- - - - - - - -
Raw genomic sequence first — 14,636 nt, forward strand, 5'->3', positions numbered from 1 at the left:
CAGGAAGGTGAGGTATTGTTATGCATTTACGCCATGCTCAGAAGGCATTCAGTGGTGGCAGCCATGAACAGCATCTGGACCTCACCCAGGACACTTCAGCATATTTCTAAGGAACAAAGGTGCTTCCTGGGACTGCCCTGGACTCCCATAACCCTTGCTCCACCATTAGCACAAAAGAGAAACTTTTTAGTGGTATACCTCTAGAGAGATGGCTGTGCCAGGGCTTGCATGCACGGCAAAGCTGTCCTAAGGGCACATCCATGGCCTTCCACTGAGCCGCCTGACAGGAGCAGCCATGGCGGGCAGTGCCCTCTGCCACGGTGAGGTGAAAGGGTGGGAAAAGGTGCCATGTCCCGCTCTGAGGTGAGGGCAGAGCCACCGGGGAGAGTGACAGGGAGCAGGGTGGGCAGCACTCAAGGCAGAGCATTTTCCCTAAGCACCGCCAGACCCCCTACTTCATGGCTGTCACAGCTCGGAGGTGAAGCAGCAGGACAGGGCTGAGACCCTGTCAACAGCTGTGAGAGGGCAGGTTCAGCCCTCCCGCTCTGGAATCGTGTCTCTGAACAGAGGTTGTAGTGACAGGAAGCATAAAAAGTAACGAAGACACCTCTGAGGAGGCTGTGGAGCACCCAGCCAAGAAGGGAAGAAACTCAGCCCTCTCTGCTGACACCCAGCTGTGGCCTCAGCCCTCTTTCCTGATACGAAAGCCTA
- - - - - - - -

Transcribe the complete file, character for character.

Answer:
Raw genomic sequence first — 14,636 nt, forward strand, 5'->3', positions numbered from 1 at the left:
CAGGAAGGTGAGGTATTGTTATGCATTTACGCCATGCTCAGAAGGCATTCAGTGGTGGCAGCCATGAACAGCATCTGGACCTCACCCAGGACACTTCAGCATATTTCTAAGGAACAAAGGTGCTTCCTGGGACTGCCCTGGACTCCCATAACCCTTGCTCCACCATTAGCACAAAAGAGAAACTTTTTAGTGGTATACCTCTAGAGAGATGGCTGTGCCAGGGCTTGCATGCACGGCAAAGCTGTCCTAAGGGCACATCCATGGCCTTCCACTGAGCCGCCTGACAGGAGCAGCCATGGCGGGCAGTGCCCTCTGCCACGGTGAGGTGAAAGGGTGGGAAAAGGTGCCATGTCCCGCTCTGAGGTGAGGGCAGAGCCACCGGGGAGAGTGACAGGGAGCAGGGTGGGCAGCACTCAAGGCAGAGCATTTTCCCTAAGCACCGCCAGACCCCCTACTTCATGGCTGTCACAGCTCGGAGGTGAAGCAGCAGGACAGGGCTGAGACCCTGTCAACAGCTGTGAGAGGGCAGGTTCAGCCCTCCCGCTCTGGAATCGTGTCTCTGAACAGAGGTTGTAGTGACAGGAAGCATAAAAAGTAACGAAGACACCTCTGAGGAGGCTGTGGAGCACCCAGCCAAGAAGGGAAGAAACTCAGCCCTCTCTGCTGACACCCAGCTGTGGCCTCAGCCCTCTTTCCTGATACGAAAGCCTA